Extended Reality (XR) is going to fundamentally shift how medical devices are researched, designed, and promoted. In this post, we’ll discuss how XR changes the future of medical device development and the benefits of employing XR. But first, let’s clarify what XR is and why now is the time to pay attention to it.
Long ago, Virtual Reality was hyped as the next disruptor technology. Up until this point, it has failed the hype. However, with recent advancements in software and cheaper headsets, this is about to change. There now exists a spectrum of real-to-virtual combined environments that are more accessible.
The umbrella term for this spectrum is known as Extended Reality (XR). If you have not heard of Extended Reality, you’ve probably already encountered it. Perhaps while shopping online for sunglasses, you take advantage of the option to ‘virtually’ try them on. This is an example of Augmented Reality (AR) projection. It is one of the most popular forms of XR that we experience today. It maps virtual objects onto real-world environments in real time.
Another example of XR is wearable devices like Meta Quest (formerly Oculus Quest) that immerse you into a virtual environment. This is Virtual Reality (VR). Less common is Mixed Reality (MR). Think of MR as a hybrid of VR and AR. It’s an immersive experience like VR but it maps virtual objects onto real-world environments like AR. MR is still in development, but has an exciting future.
VR/AR in Medical Device Design process:
Empathy through VR simulation
When developing a medical device, it is essential to understand the problems users face so the design can address those pain points. Typically, this is researched using Observation, Contextual research and Key Opinion Leader (KOL) interviews. Designers must exercise empathy to uncover areas of opportunity to improve user experience. Listening and observation can take you a certain distance but there is nothing like having firsthand experience.
With VR, experiences can be custom made to simulate what it’s like to live with limited vision, hearing, mobility, height challenges and more. For example, a project called “We are Alfred” was created as a VR experience where users can explore what it’s like to be Alfred, a man living with vision impairment and hearing loss.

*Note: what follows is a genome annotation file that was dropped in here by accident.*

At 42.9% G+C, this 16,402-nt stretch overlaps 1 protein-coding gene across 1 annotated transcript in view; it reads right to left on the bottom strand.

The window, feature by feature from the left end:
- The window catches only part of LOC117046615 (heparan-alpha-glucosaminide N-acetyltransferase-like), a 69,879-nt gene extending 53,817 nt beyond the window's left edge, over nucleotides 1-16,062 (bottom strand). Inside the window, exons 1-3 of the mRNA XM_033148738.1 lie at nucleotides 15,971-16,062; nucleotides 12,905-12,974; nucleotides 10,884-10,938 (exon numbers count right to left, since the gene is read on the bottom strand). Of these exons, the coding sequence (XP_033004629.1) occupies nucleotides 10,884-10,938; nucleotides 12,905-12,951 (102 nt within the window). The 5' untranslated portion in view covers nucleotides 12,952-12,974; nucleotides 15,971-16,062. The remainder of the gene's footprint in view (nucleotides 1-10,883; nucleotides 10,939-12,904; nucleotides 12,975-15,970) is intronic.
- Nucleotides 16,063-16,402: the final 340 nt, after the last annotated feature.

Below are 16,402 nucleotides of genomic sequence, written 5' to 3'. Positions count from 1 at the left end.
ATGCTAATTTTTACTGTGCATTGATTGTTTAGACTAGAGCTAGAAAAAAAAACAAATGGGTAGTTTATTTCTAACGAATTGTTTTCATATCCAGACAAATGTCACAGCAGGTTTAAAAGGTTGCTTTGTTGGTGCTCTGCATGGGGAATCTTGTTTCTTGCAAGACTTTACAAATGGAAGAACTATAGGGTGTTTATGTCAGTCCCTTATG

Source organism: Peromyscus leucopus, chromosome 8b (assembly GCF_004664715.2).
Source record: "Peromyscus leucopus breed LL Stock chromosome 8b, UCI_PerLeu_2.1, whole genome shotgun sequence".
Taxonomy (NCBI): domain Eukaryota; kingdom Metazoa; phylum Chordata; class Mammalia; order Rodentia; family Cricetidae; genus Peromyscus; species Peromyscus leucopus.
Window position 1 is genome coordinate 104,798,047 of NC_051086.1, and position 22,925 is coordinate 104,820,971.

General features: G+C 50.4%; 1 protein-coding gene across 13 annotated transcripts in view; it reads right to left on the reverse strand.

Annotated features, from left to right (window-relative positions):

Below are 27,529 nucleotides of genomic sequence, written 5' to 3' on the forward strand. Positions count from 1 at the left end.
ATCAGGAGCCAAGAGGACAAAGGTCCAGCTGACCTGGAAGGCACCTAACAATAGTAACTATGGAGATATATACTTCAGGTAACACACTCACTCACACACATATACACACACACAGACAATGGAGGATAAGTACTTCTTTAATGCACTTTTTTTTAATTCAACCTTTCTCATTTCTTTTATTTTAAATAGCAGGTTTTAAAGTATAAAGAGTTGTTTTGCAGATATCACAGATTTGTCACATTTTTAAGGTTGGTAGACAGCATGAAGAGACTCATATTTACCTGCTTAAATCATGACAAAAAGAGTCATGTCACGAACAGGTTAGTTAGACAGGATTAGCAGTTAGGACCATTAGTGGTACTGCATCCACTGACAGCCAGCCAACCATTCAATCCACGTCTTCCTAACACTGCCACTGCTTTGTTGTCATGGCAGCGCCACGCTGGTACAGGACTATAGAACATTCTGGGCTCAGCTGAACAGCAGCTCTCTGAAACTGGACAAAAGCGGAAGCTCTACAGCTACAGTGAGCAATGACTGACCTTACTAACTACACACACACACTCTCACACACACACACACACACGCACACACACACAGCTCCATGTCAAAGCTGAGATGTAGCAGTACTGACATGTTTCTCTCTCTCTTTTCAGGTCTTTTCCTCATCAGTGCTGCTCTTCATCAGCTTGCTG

VR experiences like this have the potential to give designers, engineers and other stakeholders firsthand experience of what it’s like to virtually walk in their patient’s shoes so appropriate solutions can be generated.
Contextual Research through VR simulation
A major challenge in designing medical devices is understanding the context around the device being designed. No product exists on its own. Medical rooms are busy places; filled with different types of equipment and people performing different roles. During product development, it is difficult to picture how a yet-to-be designed device might interact with the use environment, especially if that environment is not understood or takes place in a hospital far from where the product is being designed.
Simulating a use environment in VR can give insight into the interaction of people and equipment, helping your product integrate smoothly into the context. When this type of contextual research is done early on, it can reduce usability risk.
Benefits of generating a VR use environment
Expediency. The digital VR environment doesn’t have real world constraints like logistics and procurement.
Cost. Attempting to recreate the use environment in the real-world for the purpose of aiding design development is expensive due to the complexity and cost of devices.
Real Life Scale. Since the virtual environment is at 1:1 scale, you can walk around and experience the context as you would in real life. Experiencing an environment at 1:1 scale is much better than watching a video because you feel like you are actually there. It is incomparable.